As for the age limit, the École Navale states that the candidates must be under 25 on January 1st of the year of the entrance exam. However, there may be some exceptions or waivers for certain cases, such as foreign students, contract officers, or reserve officers. For more details, you can contact the admission office of the École Navale.
Acceptance Rate of France’s Naval Military Academy
The acceptance rate of École Navale is not easy to find, as the academy does not publish official statistics on its admissions. However, based on some web sources, it appears that the acceptance rate is between 69% and 82%, depending on the entrance exam and the profile of the candidates. This is much higher than the acceptance rate of the U.S. Naval Academy, which is only 8%3. However, this does not mean that the École Navale is less selective or prestigious, as the academy has different admission criteria and standards than its American counterpart. The École Navale is still one of the most competitive and respected institutions in France and the world.
For more information, you can visit the official website of the École Navale or contact the admission office.
Curriculum and Training at The École Navale
The École Navale is in charge of the education of the officers of the French Navy, who can serve on board surface ships and submarines, in naval aviation, with the marines and commandos, and on the general staff. The academy offers programs for different profiles and career paths, such as career officers, contract officers, reserve officers, and civilian students.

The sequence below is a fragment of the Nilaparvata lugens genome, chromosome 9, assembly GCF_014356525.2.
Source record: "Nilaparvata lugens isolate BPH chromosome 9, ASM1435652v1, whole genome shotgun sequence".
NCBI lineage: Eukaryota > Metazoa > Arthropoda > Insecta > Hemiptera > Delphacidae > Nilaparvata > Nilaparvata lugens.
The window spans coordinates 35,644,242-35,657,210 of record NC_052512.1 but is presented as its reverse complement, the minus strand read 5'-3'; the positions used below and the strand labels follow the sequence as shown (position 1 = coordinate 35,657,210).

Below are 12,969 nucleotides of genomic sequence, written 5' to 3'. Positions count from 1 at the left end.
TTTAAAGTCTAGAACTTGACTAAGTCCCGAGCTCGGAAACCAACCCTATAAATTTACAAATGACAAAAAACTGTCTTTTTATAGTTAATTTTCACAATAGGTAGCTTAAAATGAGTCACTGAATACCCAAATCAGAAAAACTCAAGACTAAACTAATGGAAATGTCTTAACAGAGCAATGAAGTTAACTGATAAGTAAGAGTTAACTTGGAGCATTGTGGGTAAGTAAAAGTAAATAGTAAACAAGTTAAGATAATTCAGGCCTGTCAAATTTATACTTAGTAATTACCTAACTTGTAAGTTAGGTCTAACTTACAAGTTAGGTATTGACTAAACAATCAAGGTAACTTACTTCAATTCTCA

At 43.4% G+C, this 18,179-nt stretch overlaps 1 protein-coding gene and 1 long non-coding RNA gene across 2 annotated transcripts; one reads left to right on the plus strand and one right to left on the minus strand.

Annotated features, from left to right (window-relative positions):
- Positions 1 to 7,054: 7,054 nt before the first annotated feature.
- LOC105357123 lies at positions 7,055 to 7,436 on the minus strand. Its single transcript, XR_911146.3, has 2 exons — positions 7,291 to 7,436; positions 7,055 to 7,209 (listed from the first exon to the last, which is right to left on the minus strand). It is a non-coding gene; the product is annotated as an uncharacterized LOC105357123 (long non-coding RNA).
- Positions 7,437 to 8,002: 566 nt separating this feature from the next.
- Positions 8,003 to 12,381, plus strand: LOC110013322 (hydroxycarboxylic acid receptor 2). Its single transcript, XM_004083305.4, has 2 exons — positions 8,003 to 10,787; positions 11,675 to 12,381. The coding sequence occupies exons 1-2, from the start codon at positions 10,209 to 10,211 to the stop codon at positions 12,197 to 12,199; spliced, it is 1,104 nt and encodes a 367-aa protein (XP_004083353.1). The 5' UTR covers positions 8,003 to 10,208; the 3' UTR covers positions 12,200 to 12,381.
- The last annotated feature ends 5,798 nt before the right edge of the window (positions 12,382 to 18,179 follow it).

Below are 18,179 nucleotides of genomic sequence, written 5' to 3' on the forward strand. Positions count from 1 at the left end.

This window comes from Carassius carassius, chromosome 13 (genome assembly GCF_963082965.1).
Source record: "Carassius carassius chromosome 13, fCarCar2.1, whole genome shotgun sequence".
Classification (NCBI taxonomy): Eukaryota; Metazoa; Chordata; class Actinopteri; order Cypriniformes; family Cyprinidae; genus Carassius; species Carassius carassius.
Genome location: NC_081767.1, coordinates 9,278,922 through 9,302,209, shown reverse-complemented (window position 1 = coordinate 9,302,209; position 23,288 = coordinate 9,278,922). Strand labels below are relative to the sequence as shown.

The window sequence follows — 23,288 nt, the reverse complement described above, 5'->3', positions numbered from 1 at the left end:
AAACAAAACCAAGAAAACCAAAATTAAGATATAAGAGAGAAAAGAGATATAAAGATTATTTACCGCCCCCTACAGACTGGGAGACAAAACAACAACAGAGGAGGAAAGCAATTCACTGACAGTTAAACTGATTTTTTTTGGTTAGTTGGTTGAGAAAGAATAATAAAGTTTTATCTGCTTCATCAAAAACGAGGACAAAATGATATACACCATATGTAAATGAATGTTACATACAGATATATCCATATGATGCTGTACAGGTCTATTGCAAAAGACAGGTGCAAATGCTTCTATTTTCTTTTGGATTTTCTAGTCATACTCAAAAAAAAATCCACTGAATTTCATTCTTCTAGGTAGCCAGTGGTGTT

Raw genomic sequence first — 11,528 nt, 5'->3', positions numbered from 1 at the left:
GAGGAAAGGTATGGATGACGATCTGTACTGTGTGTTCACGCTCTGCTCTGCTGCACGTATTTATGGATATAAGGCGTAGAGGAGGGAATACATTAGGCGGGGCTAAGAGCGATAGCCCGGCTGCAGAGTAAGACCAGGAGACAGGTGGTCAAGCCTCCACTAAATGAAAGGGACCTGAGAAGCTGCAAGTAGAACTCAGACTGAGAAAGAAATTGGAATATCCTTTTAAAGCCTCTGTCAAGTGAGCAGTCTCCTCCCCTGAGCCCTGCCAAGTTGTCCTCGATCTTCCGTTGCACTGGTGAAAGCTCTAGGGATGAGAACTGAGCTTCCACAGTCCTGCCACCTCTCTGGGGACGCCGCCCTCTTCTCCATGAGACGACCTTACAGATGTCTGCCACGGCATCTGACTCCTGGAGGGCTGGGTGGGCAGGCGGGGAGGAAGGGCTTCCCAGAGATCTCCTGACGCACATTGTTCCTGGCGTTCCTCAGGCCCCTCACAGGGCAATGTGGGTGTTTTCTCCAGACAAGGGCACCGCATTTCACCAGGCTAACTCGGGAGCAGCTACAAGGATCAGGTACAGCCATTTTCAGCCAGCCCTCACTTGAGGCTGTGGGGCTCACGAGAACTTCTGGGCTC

The main program for career officers is a five-year course divided into three phases. The first phase is a two-year preparatory class, where the students acquire the scientific and technical foundations and the military and maritime culture. The second phase is a three-year engineering cycle, where the students specialize in one of the four majors: naval architecture, weapons systems, information systems, or energy and propulsion. The third phase is a one-year professional cycle, where the students receive practical training in their chosen branch of the Navy.
The École Navale also offers a master’s degree in naval engineering, open to contract officers and civilian students with bachelor’s degrees in science or engineering. The master’s program lasts two years and covers the same four majors as the engineering cycle, focusing on research and innovation. The master’s students also have the opportunity to participate in the Jeanne d’Arc mission, a six-month operational deployment on board a naval vessel.
The academy also provides short-term courses for reserve officers and foreign officers and continuing education for naval professionals. The École Navale is part of the Conférence des Grandes Écoles, the Conference of the Directors of French Engineering Schools, and the European University of Brittany. It has many academic and industrial partners, both nationally and internationally.
Traditions and Culture at The French Navy Academy
The École Navale is more than just a school; it is a community of values and traditions that shape the identity and spirit of the naval officers. The academy has a rich and colorful jargon derived from maritime slang and naval history. For example, the academy is called “La Baille”, which means “the bucket” in French, and the commander in second is the “widow”, because he is always left behind when the commander leaves.
The academy also has many rituals and ceremonies that mark the milestones of the students’ journey. One of the most emblematic is the welcoming ceremony, where the new cadets are boarded from the pontoon Gueydon one day before the senior classmen. They are then greeted by the “godfathers,” the oldest students of the academy, who will guide and mentor them throughout their studies. The ceremony ends with singing the “Bordache’s Song,” the anthem of the École Navale.